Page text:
I sense in Kent a growing resignation of how bad Brexit is going to be. Brexit is a topic of conversation and people are worried about what is to follow. After all, in a town such as Dover where most of the cars are left hand drive and your mobile phone provider regularly pings messages of ‘Welcome to France’, it is hard to forget how close we are to the EU. In the Midlands, by contrast, Brexit seems much further away. Maybe people assume ‘it is already over’ or are ‘just tired of the arguments’. Unfortunately, the resignation of Kent and apathy of the Midlands gives free reign to the government to continue its dangerous path towards ‘no deal’.

So, what does Kent tell us about Brexit? One of the great tragedies of Brexit is the complete unwillingness of the government to grapple with the issues that led millions of people to vote to leave the EU. Voters in Kent had justifiable reasons to want change, and to want a more level playing field. The same could be said about voters in the Midlands and across the UK. Yet the current Brexit trajectory will only make things worse. In Kent some of those trade-offs are obvious – people wanted solutions for the port route and have got a bigger headache. The trade-offs in other areas are less straightforward but no less relevant. Brexit will increase poverty, increase regional disparities and lower employment and wages.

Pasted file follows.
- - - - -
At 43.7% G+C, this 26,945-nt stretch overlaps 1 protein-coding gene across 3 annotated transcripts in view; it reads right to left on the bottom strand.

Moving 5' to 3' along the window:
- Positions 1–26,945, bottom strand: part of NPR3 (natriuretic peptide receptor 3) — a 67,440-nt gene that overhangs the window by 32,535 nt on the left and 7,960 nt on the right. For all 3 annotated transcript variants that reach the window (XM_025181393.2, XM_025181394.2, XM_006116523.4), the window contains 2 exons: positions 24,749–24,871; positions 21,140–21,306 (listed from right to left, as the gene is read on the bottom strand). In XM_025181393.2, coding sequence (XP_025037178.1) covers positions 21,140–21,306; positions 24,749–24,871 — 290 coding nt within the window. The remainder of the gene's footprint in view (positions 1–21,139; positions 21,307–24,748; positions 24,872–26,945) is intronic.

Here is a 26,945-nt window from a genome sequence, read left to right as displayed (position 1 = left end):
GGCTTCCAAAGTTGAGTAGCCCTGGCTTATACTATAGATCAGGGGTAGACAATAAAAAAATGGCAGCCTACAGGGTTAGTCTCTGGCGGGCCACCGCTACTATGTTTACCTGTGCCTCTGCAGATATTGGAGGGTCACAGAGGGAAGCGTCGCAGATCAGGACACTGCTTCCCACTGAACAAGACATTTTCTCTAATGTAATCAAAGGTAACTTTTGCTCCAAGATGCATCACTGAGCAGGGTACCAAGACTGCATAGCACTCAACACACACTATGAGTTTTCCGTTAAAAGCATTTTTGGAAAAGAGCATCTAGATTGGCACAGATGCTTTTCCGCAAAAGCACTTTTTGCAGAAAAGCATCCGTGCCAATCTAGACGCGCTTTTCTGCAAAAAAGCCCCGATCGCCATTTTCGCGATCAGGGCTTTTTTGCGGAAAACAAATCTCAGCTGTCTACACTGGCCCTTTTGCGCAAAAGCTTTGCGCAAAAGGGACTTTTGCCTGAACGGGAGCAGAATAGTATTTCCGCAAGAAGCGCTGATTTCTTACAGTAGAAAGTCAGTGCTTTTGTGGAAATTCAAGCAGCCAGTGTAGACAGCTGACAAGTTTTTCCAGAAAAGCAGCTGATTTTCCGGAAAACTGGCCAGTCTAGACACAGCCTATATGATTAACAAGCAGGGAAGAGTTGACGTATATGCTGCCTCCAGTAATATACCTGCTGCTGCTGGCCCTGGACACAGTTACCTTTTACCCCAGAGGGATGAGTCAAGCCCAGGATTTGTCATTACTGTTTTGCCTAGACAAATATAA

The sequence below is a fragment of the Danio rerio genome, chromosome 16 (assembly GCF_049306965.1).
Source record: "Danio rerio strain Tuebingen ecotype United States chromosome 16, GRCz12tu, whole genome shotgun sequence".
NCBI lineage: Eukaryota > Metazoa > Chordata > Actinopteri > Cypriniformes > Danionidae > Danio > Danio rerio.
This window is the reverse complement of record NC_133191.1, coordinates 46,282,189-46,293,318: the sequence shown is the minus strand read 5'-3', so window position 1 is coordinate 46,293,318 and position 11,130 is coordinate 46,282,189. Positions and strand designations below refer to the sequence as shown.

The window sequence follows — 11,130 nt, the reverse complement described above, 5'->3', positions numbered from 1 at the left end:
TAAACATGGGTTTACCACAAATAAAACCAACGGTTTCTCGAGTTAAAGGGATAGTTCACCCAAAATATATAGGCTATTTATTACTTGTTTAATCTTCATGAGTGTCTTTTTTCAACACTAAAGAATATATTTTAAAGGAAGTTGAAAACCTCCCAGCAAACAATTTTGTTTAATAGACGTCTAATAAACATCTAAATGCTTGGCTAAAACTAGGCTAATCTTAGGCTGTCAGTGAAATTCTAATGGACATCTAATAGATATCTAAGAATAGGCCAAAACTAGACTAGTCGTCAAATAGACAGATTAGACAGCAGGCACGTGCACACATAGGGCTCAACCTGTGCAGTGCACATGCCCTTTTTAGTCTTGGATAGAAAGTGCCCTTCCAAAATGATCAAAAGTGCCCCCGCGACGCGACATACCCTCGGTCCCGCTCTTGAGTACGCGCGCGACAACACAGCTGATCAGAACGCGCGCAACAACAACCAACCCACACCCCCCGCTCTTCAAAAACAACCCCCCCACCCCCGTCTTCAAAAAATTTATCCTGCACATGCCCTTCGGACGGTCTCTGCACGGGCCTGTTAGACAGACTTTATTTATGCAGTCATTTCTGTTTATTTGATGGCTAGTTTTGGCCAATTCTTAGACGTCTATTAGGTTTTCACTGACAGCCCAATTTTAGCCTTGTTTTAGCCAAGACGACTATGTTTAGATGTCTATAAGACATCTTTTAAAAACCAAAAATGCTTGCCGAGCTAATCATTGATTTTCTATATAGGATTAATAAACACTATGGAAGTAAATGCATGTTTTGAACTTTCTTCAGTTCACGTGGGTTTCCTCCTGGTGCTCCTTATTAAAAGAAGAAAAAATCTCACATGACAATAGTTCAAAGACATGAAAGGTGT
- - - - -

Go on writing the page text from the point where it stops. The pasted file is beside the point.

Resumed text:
To add context to these downsides, consider the National Institute of Economic and Social Research forecasts on the regional effects of Brexit. They predict that Kent will be hard hit from a no deal Brexit with a 5.8 per cent drop in GDP relative to staying in the EU. Only North East Scotland fares worse. Kent will suffer disproportionally because of its close trading links with the EU, its reliance on EU workers and the disruption to the transport network. While Kent is predicted to be hard hit by Brexit, it is notable that the effect is only marginally worse than other areas of the UK. Indeed, Leicestershire, Rutland and Northamptonshire as well as Derbyshire and Nottinghamshire are predicted to see a 5.2 per cent reduction to GDP and the West Midlands a 5.1 per cent hit.

Given that the Covid-19 pandemic led to a 20 per cent decline in output earlier this year, some might argue that a five per cent fall in GDP is nothing to fear. But as a recent report from LSE highlights, this is to misinterpret the numbers. The Covid-19 pandemic is a one-off shock to the economy from which we can recover. Yes, it is leading to redundancies, business closures and a host of economic ills but ultimately, even if it takes ten years or more, the economy can recover. Brexit, by contrast, is permanent. It is going to lead to less trade, lower investment and lower employment (relative to staying in the EU) year after year after year. The long run cost of the Covid-19 pandemic is estimated at 2.1 per cent of GDP, compared to the more than five per cent hit from a no deal Brexit.

Lorry parks strike a chord because in this polarised Brexit debate people want an ‘I told you so’ moment. Chaos at Dover fits that bill. We should not, however, lose sight of the fact that Brexit, particularly a no deal Brexit, will have effects right across the country for years and decades to follow. Just as we gained year on year from participation in the single market and customs union, we will lose year after year from leaving it.